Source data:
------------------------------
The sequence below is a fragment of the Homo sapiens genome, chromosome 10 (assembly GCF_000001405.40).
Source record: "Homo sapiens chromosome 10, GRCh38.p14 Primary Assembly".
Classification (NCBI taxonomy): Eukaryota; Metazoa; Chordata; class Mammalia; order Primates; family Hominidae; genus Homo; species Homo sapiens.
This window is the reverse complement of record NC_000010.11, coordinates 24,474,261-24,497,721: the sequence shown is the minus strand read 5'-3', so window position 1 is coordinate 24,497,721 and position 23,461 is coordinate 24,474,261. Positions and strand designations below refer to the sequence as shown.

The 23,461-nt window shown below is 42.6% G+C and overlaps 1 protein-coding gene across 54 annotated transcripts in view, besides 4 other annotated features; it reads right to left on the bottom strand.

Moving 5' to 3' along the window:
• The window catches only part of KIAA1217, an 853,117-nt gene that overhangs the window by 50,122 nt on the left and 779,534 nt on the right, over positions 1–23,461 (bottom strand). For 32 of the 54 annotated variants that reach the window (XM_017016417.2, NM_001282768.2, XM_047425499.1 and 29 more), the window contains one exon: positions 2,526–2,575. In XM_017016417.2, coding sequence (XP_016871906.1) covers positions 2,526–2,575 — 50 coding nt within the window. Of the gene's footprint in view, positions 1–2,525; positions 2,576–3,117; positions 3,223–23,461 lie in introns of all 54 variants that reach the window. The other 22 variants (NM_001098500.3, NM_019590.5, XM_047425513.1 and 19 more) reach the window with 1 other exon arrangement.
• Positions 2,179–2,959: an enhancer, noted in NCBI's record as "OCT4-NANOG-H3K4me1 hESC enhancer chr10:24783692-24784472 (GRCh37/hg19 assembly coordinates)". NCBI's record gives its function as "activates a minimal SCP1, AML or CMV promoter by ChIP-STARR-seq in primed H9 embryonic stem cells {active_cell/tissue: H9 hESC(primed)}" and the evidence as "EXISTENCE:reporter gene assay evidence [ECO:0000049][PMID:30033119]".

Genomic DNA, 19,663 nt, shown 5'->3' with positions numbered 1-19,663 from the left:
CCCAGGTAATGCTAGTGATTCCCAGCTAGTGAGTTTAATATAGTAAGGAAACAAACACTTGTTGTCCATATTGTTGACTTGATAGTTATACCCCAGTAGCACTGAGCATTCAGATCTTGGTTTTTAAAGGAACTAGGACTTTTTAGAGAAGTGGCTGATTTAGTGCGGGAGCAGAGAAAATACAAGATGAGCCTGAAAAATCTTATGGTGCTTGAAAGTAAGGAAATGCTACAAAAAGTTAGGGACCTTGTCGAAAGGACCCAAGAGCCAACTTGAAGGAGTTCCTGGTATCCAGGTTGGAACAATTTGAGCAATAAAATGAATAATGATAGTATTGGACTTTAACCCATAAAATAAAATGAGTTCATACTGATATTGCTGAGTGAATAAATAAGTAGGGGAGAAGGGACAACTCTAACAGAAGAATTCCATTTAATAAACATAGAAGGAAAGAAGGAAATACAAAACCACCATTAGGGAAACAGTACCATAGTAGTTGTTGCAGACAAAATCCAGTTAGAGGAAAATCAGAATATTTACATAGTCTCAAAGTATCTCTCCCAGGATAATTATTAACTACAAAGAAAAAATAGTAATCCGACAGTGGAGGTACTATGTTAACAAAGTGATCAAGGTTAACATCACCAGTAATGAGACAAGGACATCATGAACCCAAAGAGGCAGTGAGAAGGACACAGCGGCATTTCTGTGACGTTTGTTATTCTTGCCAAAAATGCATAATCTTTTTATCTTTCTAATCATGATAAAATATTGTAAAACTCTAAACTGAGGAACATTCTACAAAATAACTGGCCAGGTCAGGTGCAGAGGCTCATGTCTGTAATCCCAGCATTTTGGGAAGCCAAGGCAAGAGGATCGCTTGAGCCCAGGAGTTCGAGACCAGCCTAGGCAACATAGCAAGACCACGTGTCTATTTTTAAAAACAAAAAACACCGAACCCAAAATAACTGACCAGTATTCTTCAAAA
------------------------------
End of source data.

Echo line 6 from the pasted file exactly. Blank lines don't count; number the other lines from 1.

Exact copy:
Moving 5' to 3' along the window: